Preparations under way for Rock County homeless count
IF YOU GO
What: The summertime point-in-time homeless count, organized by the Rock County Homeless Intervention Task Force.
When: From 11 p.m. Wednesday, July 25, to 4 a.m. Thursday, July 26.
Where: Volunteers will gather at 65 S. High St., Janesville. They will be divided into teams that will spread through Rock County.
For more information: To donate or volunteer, contact Jessica Schafer at (608) 754-5333 or email@example.com.
JANESVILLE Here are five things you need to know about next week’s homeless count:
1. Volunteers and donations are welcome for the Rock County Homeless Intervention Task Force summertime homeless count. The count is scheduled overnight from 11 p.m. Wednesday, July 25, to 4 a.m. Thursday, July 26.
2. Workers at service agencies will collect the number of people living in emergency shelter in Rock County. This includes the House of Mercy in Janesville as well as the YWCA’s shelters in Janesville and Beloit.
The count also will include people staying in motels paid with vouchers from service agencies. These families and individuals are included in the total of “sheltered” homeless.
3. Workers and volunteers will spread out around the county to search for unsheltered homeless individuals and families. Many will search the county’s urban centers. They will seek people living in cars or in other limited kinds of shelter.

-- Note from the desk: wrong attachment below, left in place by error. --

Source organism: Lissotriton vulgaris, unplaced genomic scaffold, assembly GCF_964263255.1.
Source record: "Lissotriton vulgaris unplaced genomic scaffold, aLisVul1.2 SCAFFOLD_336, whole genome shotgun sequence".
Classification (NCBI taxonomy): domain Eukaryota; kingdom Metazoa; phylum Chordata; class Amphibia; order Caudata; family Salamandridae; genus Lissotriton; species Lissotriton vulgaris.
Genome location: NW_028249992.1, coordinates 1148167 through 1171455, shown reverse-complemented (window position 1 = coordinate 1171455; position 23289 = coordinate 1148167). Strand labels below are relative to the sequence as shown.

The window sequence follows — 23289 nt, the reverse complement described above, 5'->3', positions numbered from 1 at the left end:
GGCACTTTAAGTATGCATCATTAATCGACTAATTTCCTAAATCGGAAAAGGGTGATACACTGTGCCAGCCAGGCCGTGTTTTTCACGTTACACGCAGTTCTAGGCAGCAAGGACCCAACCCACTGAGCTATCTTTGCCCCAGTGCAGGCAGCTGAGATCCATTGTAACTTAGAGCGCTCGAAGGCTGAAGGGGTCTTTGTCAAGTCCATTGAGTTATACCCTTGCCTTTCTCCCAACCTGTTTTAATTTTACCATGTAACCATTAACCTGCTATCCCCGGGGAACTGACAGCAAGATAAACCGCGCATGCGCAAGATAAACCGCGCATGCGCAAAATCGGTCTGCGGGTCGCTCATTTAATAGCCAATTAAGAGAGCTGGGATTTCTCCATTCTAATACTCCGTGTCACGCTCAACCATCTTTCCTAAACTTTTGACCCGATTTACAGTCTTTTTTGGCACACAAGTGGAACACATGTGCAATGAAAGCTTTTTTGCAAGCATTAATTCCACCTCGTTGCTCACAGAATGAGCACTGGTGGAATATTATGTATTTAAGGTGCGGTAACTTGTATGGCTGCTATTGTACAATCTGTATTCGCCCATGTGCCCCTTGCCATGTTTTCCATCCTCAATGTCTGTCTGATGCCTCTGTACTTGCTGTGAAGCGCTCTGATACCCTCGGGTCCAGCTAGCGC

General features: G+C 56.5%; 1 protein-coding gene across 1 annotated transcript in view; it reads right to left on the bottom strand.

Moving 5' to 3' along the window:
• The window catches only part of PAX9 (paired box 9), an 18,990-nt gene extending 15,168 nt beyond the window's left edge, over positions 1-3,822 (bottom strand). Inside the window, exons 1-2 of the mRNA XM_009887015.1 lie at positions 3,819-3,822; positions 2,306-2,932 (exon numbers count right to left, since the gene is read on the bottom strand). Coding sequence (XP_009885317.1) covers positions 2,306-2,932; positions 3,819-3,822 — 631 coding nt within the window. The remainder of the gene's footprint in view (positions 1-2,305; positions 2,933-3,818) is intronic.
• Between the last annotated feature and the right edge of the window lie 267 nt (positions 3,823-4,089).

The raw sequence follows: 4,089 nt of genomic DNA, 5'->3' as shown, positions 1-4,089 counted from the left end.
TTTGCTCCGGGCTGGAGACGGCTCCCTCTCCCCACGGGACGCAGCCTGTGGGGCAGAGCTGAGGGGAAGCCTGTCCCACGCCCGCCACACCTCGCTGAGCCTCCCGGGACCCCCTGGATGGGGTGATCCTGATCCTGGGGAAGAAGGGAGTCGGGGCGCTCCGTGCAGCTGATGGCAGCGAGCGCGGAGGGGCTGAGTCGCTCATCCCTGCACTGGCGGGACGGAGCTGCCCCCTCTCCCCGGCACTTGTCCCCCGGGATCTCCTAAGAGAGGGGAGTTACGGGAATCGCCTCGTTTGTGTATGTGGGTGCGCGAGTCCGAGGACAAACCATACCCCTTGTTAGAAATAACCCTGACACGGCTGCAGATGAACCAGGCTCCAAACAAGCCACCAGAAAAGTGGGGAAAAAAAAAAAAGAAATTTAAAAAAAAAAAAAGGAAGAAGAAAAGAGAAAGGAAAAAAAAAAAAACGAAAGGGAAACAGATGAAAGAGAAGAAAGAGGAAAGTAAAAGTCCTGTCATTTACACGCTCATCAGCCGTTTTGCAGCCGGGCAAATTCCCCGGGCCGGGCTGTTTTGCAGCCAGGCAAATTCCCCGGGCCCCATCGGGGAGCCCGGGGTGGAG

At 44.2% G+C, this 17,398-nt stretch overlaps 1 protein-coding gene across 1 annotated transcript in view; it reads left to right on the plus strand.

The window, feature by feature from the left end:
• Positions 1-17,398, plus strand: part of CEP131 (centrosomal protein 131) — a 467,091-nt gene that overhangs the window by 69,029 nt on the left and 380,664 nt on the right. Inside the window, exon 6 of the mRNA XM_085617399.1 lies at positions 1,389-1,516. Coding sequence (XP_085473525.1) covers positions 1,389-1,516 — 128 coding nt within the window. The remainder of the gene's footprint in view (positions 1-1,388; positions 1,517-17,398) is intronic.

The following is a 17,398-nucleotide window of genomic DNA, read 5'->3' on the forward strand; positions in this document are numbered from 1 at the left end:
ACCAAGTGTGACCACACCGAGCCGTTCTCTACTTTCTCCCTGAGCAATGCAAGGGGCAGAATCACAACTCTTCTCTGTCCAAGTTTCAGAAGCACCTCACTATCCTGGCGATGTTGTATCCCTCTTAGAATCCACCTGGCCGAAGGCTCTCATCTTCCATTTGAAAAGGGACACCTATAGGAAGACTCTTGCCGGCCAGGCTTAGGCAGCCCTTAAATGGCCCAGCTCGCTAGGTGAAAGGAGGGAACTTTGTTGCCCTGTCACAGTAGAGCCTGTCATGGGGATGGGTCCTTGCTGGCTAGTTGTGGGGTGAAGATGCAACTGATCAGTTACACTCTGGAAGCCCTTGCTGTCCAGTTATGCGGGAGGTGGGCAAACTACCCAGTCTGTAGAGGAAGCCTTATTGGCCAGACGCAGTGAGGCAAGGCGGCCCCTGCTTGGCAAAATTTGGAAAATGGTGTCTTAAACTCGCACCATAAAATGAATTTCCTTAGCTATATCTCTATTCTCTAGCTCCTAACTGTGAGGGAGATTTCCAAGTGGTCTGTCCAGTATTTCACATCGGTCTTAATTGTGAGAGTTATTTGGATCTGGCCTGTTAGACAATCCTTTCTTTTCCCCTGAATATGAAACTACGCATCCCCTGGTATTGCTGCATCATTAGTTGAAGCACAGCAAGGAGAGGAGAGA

Other volunteers will check rest stops or parks in rural areas. Some will talk with bartenders or clerks in 24-hour retail stores to find people who might be lingering because they have nowhere to go.
4. Community Action of Rock County will total the numbers, which become a “snapshot” of the county’s homeless population, according to a news release from ECHO, a service agency for low-income families in Janesville. The data is used when agencies apply for grants to serve the homeless population in the county.
The event also serves to build community awareness of the homeless population, Marc Perry, Community Action director of planning and development, has said. Volunteers become advocates for the homeless. Gas station clerks and other workers learn to identify homeless people and what to do to help them, Perry has said.
5. Volunteers will connect homeless individuals or families with services and supplies. Cash is a welcome donation to the project.
The task force also can use the following items for care packages: bottled water, Sterno, personal care items such as soap and toothpaste, toilet tissue, deodorant, feminine hygiene products, blankets, rain slickers, bug spray, hearty soup, nutrition bars, trail mix and phone cards.